With respect to Japanese OEMs, they may have attracted some press or revealed a slick new vehicle, but when it comes to meaningful releases the conversation was short. Production and sales at Toyota and Honda lead the way, followed closely by Nissan and Hyundai-Kia. And this pecking order will certainly not be affected by any announcements made at the motor show: Toyota will continue to remain the top Japanese OEM, and Honda will continue to try and overtake it, while implementing the overarching Asia-Pacific theme of building-selling, for example, by bringing Fit production to its Mexican plant.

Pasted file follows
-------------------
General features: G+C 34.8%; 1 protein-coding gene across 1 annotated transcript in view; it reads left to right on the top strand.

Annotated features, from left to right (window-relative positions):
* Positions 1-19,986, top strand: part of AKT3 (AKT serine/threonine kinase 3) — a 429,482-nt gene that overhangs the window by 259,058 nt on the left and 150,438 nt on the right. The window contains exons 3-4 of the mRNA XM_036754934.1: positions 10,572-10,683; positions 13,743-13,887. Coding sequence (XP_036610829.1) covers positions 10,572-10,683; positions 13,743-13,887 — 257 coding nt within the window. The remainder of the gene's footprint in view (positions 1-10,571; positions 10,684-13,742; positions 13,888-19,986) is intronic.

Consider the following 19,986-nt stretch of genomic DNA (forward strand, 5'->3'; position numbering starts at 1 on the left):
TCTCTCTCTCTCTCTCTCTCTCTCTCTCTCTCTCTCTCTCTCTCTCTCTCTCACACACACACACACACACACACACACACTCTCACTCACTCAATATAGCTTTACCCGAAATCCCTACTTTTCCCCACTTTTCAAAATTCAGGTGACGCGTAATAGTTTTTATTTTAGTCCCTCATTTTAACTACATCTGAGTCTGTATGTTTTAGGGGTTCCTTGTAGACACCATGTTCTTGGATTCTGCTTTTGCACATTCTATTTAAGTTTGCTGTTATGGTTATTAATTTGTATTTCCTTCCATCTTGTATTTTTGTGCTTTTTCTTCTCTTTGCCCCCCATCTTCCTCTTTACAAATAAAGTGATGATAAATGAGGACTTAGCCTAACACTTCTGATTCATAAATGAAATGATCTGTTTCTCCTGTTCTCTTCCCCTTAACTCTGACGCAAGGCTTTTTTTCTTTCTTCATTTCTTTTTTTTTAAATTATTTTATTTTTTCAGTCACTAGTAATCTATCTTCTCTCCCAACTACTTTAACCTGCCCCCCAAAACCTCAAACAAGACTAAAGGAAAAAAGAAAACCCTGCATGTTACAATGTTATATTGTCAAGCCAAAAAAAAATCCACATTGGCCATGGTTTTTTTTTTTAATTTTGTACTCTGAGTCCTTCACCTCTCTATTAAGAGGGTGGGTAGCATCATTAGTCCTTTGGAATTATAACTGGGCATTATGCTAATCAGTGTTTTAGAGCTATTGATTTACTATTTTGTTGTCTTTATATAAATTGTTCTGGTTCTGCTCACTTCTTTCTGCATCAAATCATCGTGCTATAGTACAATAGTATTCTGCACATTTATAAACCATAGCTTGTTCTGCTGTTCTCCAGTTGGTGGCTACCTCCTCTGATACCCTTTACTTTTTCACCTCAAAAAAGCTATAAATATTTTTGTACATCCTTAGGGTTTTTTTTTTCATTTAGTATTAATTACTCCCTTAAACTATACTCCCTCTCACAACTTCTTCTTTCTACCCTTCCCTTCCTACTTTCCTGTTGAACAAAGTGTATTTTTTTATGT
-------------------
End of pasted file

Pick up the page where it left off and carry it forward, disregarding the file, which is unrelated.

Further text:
However, this is a big risk, as hatchbacks have never been popular in the US, so one can only consider that exports of the Fit to South America, where it is already built, or keeping it local in Mexico is in Honda’s ultimate plan. Volkswagen is taking that same risk with its globally successful Golf. The capacity constrained Hyundai-Kia, the steadfast Honda, the reinvented Nissan, and the leader Toyota will all continue to increase production in North America, expanding vehicle offerings and, in some cases, making North America their largest market, an unheard of claim ten years ago.